Step 6 –  Get to know the lawful basis for processing data within your organisation

There must be a legal basis for processing personal data. This has not changed. Currently the majority of data controllers use ‘consent’ as their lawful basis for processing data. Changes under GDPR mean that if you wish to use consent, it will be much harder (see Step 7 below), and will not really work in an employment context. Other lawful bases include: processing is necessary for the performance of a contract or where there is genuine legitimate interest (including commercial benefit) to processing personal data.

Step 7 – Using consent as a lawful basis for processing – stop and think!

As mentioned above – there will be stricter conditions if the data controller wishes to rely on consent as its lawful basis for processing data. Under GDPR, consent must be freely given, specific, informed and unambiguous with a genuine free choice. This is a whole world away from a box to tick or untick and will be one of the areas where we will see the most changes.

Step 8 – Be ready to report Data Protection breaches

Much has been made of the tougher regime and fine structure of the new GDPR for data protection breaches and this shouldn’t be ignored. For organisations of 250 employees or less you will be required to maintain records of activities related to higher risk processing such as processing personal data that could result in risk to the rights and freedoms of individuals. If you are a 250+ employer, you must maintain additional internal records of your processing activities.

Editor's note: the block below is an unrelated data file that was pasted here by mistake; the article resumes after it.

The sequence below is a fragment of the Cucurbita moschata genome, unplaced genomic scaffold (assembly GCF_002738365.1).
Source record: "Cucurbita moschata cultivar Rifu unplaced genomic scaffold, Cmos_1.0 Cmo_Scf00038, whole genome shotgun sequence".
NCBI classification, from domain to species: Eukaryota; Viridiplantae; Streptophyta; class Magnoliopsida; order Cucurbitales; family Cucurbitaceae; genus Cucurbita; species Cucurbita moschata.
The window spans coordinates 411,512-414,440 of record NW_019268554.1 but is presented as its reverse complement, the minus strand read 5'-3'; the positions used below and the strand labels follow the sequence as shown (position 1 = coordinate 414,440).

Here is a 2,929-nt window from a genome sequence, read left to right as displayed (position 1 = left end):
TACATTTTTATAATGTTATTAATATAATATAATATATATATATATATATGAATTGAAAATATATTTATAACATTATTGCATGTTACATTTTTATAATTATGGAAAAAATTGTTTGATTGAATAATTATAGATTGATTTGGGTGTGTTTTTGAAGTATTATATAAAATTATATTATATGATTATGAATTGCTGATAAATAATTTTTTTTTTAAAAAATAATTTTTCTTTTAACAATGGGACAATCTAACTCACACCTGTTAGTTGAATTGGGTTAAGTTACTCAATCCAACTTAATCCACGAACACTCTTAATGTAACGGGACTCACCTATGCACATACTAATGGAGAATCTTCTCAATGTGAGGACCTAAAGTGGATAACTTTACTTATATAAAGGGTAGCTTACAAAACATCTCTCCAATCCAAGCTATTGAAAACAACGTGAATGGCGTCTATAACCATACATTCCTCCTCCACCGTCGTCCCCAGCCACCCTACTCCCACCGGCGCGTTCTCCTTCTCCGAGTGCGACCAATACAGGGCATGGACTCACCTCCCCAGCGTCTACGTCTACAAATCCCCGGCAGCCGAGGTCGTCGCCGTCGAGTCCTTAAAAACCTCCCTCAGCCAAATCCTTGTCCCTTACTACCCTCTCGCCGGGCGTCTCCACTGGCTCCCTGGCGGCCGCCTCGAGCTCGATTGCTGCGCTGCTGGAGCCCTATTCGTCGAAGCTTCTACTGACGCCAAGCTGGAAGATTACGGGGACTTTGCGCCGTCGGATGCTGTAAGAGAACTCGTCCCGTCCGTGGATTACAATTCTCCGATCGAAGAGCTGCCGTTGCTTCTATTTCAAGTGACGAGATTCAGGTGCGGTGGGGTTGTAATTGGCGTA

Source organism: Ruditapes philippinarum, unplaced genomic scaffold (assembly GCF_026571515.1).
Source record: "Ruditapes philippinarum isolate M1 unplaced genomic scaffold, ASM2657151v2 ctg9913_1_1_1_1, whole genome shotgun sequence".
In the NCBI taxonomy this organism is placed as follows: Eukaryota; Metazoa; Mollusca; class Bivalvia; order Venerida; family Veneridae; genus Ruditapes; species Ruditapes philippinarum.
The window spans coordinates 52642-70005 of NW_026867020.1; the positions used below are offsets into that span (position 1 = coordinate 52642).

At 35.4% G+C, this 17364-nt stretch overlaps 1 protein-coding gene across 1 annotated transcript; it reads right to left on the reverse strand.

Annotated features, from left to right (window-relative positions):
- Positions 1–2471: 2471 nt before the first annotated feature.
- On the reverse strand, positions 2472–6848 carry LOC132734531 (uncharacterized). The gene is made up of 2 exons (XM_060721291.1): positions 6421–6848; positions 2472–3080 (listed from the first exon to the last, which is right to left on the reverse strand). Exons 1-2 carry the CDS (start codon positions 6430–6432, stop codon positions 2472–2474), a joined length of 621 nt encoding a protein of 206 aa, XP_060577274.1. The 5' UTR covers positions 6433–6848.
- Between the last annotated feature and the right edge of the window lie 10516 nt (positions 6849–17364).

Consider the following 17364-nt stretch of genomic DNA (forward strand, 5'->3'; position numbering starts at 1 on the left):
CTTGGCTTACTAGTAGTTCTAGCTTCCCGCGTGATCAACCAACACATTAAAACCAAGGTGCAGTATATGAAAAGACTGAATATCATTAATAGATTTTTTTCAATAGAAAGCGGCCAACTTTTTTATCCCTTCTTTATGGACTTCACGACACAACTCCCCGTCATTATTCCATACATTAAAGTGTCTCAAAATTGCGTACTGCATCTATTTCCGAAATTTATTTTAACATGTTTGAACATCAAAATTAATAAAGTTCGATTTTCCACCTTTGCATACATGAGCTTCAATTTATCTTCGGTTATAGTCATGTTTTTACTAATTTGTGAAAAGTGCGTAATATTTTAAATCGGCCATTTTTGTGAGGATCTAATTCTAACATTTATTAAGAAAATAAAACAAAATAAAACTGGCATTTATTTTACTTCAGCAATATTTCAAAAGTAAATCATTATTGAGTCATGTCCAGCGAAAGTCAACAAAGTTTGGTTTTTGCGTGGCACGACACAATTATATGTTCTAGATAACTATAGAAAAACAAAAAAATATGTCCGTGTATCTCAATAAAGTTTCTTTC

If there is either an accidental or deliberate personal data breach leading to loss, destructions or publication of personal data, your organisation must notify the Information Commissioner’s Office within 72 hours and a record must kept of all data breaches. There is no reporting requirement if the breach is unlikely to result in a risk to data subjects. In any event your organisation will need to have a clear policy as to how internal breaches are reported.

All this will lead to a greater emphasis on compliance and we all know that with compliance it is not just enough to comply, you will have to SHOW that you comply. In reality this is going to mean ensuring you have the right policies and procedures in place to show how you comply with DP. Start with dusting off all your current policies to assess how GDPR-ready they are, and if you don’t already have one a Data Protection policy will be the absolute starting point.

Step 9 – Data Protection Impact Assessments – the future starts here

The GDPR requires a data protection impact assessment under certain circumstances, including where the processing is likely to result in a high risk to the rights and freedoms of data subjects  Therefore this will apply when the data controller implements new programs, systems, or processes, or when the data controller makes changes to programs, systems, or processes.

Get used to including a data protection impact assessment as part of any key project going forward.

Step 10 – Keep calm and keep checking the ICO website

You are not alone. Many organisation have left GDPR in the ‘too difficult’ pile. Rather like eating an elephant, it is always less daunting to do this in small bites. We are here to help with any of your data protection queries. Also, the ICO  is a very useful resource and will be releasing several guides over the coming months. We will be keeping an eye on these too but here is the link for the curious. https://ico.org.uk/

Anne-Marie Boyle
Partner

email Anne-Marie or call 0117 325 0924

Anne-Marie Boyle, Partner